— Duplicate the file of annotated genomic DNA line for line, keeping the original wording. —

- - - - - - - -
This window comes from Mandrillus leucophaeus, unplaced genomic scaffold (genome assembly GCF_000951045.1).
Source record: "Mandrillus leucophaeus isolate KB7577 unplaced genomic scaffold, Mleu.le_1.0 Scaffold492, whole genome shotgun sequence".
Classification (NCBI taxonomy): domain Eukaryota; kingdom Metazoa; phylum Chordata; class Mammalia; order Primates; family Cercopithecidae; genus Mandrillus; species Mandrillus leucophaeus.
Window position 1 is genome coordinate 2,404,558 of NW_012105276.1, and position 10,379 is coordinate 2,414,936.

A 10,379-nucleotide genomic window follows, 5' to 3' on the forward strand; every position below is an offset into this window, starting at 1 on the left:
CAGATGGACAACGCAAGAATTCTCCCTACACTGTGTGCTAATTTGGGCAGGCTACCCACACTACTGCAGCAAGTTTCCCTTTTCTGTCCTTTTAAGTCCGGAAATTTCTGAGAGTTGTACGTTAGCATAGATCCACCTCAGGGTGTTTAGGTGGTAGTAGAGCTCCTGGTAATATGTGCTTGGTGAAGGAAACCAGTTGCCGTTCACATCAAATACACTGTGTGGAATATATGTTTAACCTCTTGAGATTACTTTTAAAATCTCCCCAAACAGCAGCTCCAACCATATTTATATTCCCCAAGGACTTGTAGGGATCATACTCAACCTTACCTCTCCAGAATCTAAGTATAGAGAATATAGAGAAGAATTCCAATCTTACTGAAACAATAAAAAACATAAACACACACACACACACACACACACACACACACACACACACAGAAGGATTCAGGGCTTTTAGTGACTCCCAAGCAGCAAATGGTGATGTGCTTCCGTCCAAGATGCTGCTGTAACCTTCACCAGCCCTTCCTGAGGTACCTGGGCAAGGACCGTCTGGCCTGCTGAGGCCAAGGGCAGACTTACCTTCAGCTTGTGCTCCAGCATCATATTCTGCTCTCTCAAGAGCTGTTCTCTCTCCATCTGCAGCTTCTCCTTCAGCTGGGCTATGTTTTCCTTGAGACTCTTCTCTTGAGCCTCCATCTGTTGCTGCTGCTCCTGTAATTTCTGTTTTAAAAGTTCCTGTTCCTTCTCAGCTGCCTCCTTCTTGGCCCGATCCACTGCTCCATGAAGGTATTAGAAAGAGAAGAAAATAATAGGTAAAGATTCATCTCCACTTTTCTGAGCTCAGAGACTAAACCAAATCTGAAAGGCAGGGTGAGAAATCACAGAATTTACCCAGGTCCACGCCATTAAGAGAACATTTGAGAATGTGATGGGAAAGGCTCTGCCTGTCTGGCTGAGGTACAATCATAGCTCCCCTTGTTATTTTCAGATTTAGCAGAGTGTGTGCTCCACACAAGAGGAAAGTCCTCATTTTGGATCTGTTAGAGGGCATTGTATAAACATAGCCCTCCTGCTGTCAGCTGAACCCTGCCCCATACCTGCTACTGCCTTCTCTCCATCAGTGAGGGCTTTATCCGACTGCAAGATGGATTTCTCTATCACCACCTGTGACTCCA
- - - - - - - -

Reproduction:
This window comes from Mandrillus leucophaeus, unplaced genomic scaffold (genome assembly GCF_000951045.1).
Source record: "Mandrillus leucophaeus isolate KB7577 unplaced genomic scaffold, Mleu.le_1.0 Scaffold492, whole genome shotgun sequence".
Classification (NCBI taxonomy): domain Eukaryota; kingdom Metazoa; phylum Chordata; class Mammalia; order Primates; family Cercopithecidae; genus Mandrillus; species Mandrillus leucophaeus.
Window position 1 is genome coordinate 2,404,558 of NW_012105276.1, and position 10,379 is coordinate 2,414,936.

A 10,379-nucleotide genomic window follows, 5' to 3' on the forward strand; every position below is an offset into this window, starting at 1 on the left:
CAGATGGACAACGCAAGAATTCTCCCTACACTGTGTGCTAATTTGGGCAGGCTACCCACACTACTGCAGCAAGTTTCCCTTTTCTGTCCTTTTAAGTCCGGAAATTTCTGAGAGTTGTACGTTAGCATAGATCCACCTCAGGGTGTTTAGGTGGTAGTAGAGCTCCTGGTAATATGTGCTTGGTGAAGGAAACCAGTTGCCGTTCACATCAAATACACTGTGTGGAATATATGTTTAACCTCTTGAGATTACTTTTAAAATCTCCCCAAACAGCAGCTCCAACCATATTTATATTCCCCAAGGACTTGTAGGGATCATACTCAACCTTACCTCTCCAGAATCTAAGTATAGAGAATATAGAGAAGAATTCCAATCTTACTGAAACAATAAAAAACATAAACACACACACACACACACACACACACACACACACACACACAGAAGGATTCAGGGCTTTTAGTGACTCCCAAGCAGCAAATGGTGATGTGCTTCCGTCCAAGATGCTGCTGTAACCTTCACCAGCCCTTCCTGAGGTACCTGGGCAAGGACCGTCTGGCCTGCTGAGGCCAAGGGCAGACTTACCTTCAGCTTGTGCTCCAGCATCATATTCTGCTCTCTCAAGAGCTGTTCTCTCTCCATCTGCAGCTTCTCCTTCAGCTGGGCTATGTTTTCCTTGAGACTCTTCTCTTGAGCCTCCATCTGTTGCTGCTGCTCCTGTAATTTCTGTTTTAAAAGTTCCTGTTCCTTCTCAGCTGCCTCCTTCTTGGCCCGATCCACTGCTCCATGAAGGTATTAGAAAGAGAAGAAAATAATAGGTAAAGATTCATCTCCACTTTTCTGAGCTCAGAGACTAAACCAAATCTGAAAGGCAGGGTGAGAAATCACAGAATTTACCCAGGTCCACGCCATTAAGAGAACATTTGAGAATGTGATGGGAAAGGCTCTGCCTGTCTGGCTGAGGTACAATCATAGCTCCCCTTGTTATTTTCAGATTTAGCAGAGTGTGTGCTCCACACAAGAGGAAAGTCCTCATTTTGGATCTGTTAGAGGGCATTGTATAAACATAGCCCTCCTGCTGTCAGCTGAACCCTGCCCCATACCTGCTACTGCCTTCTCTCCATCAGTGAGGGCTTTATCCGACTGCAAGATGGATTTCTCTATCACCACCTGTGACTCCA